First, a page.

Freedom of religion, Separation of Church and State discussed in the first Universitas Lawyers’ Quarterly
The coordinators for the launch of the ULQ with the guest speaker. L-R: Atty. Angela Butalid, Justice Jose Mendoza, Atty. Oliver Tuazon, Atty. Kyle Bollozos
by Atty. Angela Butalid
Last January 24, 2019 was a big day for the Universitas Foundation, as it launched the Universitas Lawyers Quarterly, meant to be a friendly venue for lawyers and law students to get to hear notable and experienced guest speakers, who exemplify the values of competence, character, compassion, and integrity, all of which lie at the core of Universitas’ leadership formation.
The Foundation was fortunate that this milestone was graced by the presence of a distinguished inaugural speaker in the person of retired Supreme Court Associate Justice Jose Catral Mendoza. Justice Mendoza is presently among the members of the Judicial and Bar Council (JBC), a Constitutional body that is tasked to screen applicants to the Judiciary as well as to Office of the Ombudsman. He now sits in the JBC as the the Executive Committee Chairperson and representative of the retired Supreme Court Justices.
At around 6:00pm, the guests started arriving, with some bringing their food and beverage contributions for the “potluck dinner”. The crowd was diverse, represented by lawyers from the government, judiciary, private sector, as well as the academe. Interested students of both law and non-law fields also arrived and volunteered to facilitate the event. While waiting, the guests introduced themselves to each other and engaged in lively conversations over dinner. Justice Mendoza arrived at the headquarters at around 6:30 in the evening, accompanied by the Foundation’s President and CEO, Atty. Oliver M. Tuazon. They were joined by one of the guests, Quezon City Regional Trial Court Judge Ed Bellosillo. They were likewise joined, later that evening, by Dr. Jose Mariano, a professor in and immediate past President of the University of Asia and the Pacific (UA&P).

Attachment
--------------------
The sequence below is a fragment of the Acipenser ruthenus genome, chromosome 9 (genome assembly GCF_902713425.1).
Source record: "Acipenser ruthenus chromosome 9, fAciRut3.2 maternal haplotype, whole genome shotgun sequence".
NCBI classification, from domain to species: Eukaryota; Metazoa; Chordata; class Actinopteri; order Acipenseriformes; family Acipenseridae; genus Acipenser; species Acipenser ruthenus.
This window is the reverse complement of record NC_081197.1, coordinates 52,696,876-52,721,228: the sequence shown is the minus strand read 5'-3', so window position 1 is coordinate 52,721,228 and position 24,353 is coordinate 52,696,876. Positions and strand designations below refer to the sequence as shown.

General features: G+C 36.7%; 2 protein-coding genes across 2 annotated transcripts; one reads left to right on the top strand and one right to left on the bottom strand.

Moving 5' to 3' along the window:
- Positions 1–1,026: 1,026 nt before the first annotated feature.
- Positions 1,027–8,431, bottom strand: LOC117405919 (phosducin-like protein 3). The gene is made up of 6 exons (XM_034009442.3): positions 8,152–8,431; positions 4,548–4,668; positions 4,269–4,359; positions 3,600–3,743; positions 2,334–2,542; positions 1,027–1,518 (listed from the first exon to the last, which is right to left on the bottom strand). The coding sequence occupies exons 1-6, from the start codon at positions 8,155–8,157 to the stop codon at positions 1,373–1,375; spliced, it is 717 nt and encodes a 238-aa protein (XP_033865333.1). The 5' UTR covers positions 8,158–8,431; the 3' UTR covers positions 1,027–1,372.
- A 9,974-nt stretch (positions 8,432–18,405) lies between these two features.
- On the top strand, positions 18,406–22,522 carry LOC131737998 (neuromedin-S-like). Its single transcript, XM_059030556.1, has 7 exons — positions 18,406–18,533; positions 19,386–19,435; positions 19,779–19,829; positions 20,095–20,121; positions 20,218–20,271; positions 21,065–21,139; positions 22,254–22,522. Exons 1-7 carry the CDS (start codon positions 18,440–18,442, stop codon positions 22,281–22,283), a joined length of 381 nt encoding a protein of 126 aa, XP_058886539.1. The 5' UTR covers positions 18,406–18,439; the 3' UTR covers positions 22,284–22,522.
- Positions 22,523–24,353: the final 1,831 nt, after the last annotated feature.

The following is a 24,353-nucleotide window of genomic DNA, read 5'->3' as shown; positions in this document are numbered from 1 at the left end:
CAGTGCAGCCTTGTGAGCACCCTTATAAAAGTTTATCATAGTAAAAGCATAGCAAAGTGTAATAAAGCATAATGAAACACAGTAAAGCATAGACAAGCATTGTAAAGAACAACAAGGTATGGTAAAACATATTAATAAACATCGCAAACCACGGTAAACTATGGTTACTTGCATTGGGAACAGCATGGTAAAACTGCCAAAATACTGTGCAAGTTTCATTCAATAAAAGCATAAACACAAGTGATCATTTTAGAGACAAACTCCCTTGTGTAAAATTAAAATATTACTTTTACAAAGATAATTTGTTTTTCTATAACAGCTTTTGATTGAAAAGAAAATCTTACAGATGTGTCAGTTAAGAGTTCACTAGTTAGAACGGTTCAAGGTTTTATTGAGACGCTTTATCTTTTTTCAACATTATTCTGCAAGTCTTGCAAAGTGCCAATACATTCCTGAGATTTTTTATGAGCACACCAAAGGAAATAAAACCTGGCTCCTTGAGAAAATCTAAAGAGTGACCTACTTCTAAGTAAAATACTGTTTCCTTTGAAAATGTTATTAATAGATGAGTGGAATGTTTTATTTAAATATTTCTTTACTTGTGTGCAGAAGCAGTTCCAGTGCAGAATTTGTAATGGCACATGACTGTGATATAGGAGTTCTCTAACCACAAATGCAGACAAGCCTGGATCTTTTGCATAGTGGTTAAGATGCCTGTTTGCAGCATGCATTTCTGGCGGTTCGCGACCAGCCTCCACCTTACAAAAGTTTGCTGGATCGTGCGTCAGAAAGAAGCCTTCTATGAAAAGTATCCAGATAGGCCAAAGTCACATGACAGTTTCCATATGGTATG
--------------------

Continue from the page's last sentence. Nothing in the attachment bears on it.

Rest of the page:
After the dinner, the guests settled down in eager anticipation of the highlight of the event. The program was commenced by the evening’s emcee, Atty. Kyle Bollozos, the Foundation’s Chief Legal Officer. He welcomed the guests and called on Atty. Tuazon to deliver the opening remarks. Atty. Tuazon first gave a brief introduction on Universitas and the work it is involved in, and afterwards, introduced the audience to the life and work of the inaugural speaker, even detailing how he serendipitously met Dean Emerito Enginco, who was instrumental in inviting Justice Mendoza to be ULQ’s inaugural speaker.
Justice Mendoza began his speech by saying it was a challenge to compress his thirty-six years of experience in the judiciary–starting from the time when he worked as a court researcher–into one evening. He then shared, “If I have an untainted record as a Justice, it was because I had my value formation in my family and in the schools where I studied. It was within the family circle and in those schools where I imbibed the values which guided me in my actions and decisions. It was there where I learned what is right and what is wrong; what is moral and what is unethical; what is just and what is unfair. These I put to practice after I became a lawyer and until I retired from the Supreme Court.”